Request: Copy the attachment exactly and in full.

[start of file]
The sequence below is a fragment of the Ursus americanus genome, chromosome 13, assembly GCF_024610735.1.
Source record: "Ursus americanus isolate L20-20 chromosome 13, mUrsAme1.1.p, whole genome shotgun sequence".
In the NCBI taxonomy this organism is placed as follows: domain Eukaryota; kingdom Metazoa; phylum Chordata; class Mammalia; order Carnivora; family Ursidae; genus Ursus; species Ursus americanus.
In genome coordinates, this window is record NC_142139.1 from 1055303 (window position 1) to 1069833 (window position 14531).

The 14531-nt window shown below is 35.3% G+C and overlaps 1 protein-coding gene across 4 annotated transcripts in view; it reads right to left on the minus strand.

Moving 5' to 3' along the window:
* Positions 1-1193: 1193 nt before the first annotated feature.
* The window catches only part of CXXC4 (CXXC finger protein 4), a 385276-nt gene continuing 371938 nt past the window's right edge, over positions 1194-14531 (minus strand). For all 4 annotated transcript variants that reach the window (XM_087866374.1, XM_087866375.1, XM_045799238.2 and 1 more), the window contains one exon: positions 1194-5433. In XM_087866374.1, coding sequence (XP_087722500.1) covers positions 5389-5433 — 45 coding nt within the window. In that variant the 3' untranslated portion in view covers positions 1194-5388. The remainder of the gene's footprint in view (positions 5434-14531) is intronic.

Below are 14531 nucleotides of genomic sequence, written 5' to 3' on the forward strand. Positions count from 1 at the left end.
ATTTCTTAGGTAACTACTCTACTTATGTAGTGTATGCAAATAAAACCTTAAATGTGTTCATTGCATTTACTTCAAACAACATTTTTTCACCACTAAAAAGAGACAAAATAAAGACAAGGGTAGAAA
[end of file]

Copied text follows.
The sequence below is a fragment of the Ursus americanus genome, chromosome 13, assembly GCF_024610735.1.
Source record: "Ursus americanus isolate L20-20 chromosome 13, mUrsAme1.1.p, whole genome shotgun sequence".
In the NCBI taxonomy this organism is placed as follows: domain Eukaryota; kingdom Metazoa; phylum Chordata; class Mammalia; order Carnivora; family Ursidae; genus Ursus; species Ursus americanus.
In genome coordinates, this window is record NC_142139.1 from 1055303 (window position 1) to 1069833 (window position 14531).

The 14531-nt window shown below is 35.3% G+C and overlaps 1 protein-coding gene across 4 annotated transcripts in view; it reads right to left on the minus strand.

Moving 5' to 3' along the window:
* Positions 1-1193: 1193 nt before the first annotated feature.
* The window catches only part of CXXC4 (CXXC finger protein 4), a 385276-nt gene continuing 371938 nt past the window's right edge, over positions 1194-14531 (minus strand). For all 4 annotated transcript variants that reach the window (XM_087866374.1, XM_087866375.1, XM_045799238.2 and 1 more), the window contains one exon: positions 1194-5433. In XM_087866374.1, coding sequence (XP_087722500.1) covers positions 5389-5433 — 45 coding nt within the window. In that variant the 3' untranslated portion in view covers positions 1194-5388. The remainder of the gene's footprint in view (positions 5434-14531) is intronic.

Below are 14531 nucleotides of genomic sequence, written 5' to 3' on the forward strand. Positions count from 1 at the left end.
ATTTCTTAGGTAACTACTCTACTTATGTAGTGTATGCAAATAAAACCTTAAATGTGTTCATTGCATTTACTTCAAACAACATTTTTTCACCACTAAAAAGAGACAAAATAAAGACAAGGGTAGAAA